Mortality for Publicly Reported Conditions and Overall Hospital Mortality Rates

Study Questions:

How do mortality rates for publicly reported medical conditions—acute myocardial infarction, congestive heart failure, and pneumonia—correlate with hospitals’ overall performance?

Methods:

This was an analysis of national Medicare data, in which the final sample included 2,322 hospitals, which provided 90.3% of all acute care for Medicare fee-for-service patients in the United States. The authors compared 30-day risk-adjusted mortality, aggregated across the three publicly reported conditions (acute myocardial infarction, congestive heart failure, and pneumonia), with performance on a composite risk-adjusted mortality rate across nine other common medical conditions, a composite mortality rate across 10 surgical conditions, and both composites combined.

Results:

Hospitals in the top quartile of performance on publicly reported conditions had 5 times greater odds of being in the top quartile on the overall combined composite risk-adjusted mortality rate (odds ratio [OR], 5.3; 95% confidence interval [CI], 4.3-6.5). Compared to smaller hospitals, large hospitals (those with ≥400 beds) had higher odds of being a top performer (OR, 1.9; 95% CI, 1.5-2.4), as did teaching hospitals (vs. nonteaching hospitals, OR, 2.4; 95% CI, 1.8-3.2).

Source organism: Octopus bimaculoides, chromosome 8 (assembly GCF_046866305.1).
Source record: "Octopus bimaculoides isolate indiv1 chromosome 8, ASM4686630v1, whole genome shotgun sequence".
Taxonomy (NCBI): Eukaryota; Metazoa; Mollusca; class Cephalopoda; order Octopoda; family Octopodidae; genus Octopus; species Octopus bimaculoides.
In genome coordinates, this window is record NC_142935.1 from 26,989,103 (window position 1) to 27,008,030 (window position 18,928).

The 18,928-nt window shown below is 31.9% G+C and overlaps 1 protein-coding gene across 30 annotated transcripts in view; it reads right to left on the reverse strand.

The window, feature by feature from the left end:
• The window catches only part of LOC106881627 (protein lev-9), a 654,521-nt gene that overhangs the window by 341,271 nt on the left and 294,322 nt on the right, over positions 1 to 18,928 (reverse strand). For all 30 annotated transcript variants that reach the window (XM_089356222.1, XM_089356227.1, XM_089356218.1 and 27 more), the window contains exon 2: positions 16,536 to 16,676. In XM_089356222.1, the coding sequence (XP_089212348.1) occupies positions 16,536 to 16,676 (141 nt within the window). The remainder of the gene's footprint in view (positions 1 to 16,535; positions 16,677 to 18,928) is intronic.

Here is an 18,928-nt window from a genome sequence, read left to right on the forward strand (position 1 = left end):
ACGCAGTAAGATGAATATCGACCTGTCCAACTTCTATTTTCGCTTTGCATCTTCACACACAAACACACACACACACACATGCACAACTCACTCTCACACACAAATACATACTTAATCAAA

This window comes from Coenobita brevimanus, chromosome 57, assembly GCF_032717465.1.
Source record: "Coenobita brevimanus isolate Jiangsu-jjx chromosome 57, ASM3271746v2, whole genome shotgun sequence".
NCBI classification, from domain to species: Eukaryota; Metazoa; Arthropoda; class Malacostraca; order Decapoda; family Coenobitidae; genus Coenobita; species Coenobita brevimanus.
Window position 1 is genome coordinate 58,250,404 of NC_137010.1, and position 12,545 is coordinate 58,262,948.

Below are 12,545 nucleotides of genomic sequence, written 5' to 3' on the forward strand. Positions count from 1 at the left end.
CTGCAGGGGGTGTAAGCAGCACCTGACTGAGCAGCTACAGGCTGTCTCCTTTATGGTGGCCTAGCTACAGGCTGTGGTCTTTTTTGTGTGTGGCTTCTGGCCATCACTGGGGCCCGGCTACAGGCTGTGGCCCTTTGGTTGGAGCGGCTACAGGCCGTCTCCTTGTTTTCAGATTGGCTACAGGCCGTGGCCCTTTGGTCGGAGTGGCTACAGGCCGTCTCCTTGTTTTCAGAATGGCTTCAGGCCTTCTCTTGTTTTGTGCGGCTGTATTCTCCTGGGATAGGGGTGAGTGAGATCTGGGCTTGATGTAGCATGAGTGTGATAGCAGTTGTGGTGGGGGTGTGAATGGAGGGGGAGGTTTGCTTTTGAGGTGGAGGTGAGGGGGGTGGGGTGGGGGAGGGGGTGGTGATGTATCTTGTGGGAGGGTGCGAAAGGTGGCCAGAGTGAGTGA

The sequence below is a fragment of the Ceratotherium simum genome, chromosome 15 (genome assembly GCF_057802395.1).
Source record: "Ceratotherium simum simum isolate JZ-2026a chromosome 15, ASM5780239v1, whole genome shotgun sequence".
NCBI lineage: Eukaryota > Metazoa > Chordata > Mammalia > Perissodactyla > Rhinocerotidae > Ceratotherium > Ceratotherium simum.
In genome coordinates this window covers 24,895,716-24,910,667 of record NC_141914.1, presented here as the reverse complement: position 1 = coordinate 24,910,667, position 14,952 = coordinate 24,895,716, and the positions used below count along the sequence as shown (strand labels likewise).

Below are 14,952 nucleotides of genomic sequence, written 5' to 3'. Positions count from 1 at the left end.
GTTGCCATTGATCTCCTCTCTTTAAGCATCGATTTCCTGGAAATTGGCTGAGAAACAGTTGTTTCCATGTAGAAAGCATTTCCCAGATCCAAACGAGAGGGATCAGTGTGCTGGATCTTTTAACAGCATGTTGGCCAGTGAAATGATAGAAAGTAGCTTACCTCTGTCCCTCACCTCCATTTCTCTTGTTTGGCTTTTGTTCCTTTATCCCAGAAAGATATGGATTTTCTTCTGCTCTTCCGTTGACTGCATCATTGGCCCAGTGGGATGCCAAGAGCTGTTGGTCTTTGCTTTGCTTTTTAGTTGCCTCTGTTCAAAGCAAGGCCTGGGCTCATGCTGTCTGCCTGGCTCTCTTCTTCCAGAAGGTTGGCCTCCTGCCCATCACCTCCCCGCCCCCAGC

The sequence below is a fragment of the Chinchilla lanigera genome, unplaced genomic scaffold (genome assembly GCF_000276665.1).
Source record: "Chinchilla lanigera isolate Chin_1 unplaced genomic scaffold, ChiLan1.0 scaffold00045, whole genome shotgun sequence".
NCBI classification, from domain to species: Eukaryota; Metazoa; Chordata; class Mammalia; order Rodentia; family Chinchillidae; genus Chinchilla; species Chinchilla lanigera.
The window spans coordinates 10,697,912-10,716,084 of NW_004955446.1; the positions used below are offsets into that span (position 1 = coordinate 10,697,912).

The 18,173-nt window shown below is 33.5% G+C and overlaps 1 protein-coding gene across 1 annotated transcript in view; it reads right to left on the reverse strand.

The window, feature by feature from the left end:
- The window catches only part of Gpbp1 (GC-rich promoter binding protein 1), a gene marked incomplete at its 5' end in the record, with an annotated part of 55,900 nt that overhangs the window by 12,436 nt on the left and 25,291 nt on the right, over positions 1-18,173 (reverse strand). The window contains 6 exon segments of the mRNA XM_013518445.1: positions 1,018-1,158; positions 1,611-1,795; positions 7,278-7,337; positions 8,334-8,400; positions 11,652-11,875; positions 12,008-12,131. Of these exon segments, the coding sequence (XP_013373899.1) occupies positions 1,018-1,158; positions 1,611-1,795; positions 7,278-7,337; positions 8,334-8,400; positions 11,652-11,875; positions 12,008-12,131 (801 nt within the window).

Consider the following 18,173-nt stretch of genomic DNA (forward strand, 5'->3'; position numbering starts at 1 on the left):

Conclusions:

Thirty-day mortality rates for Medicare’s three publicly reported conditions correlate well with overall hospital mortality rates across other common medical and surgical conditions.

Perspective:

The authors of this analysis have made a valuable contribution by establishing that performance on a small set of publicly reported conditions—acute myocardial infarction, congestive heart failure, and pneumonia—is predictive of overall risk-adjusted mortality. These findings should assuage potential concerns that high performance on these three conditions may be an inadequate indication of a hospital’s overall performance.

Clinical Topics: Heart Failure and Cardiomyopathies, Acute Heart Failure

Keywords: Risk, Myocardial Infarction, Pneumonia, Hospital Mortality, Cardiology, Heart Failure, Medicare, United States


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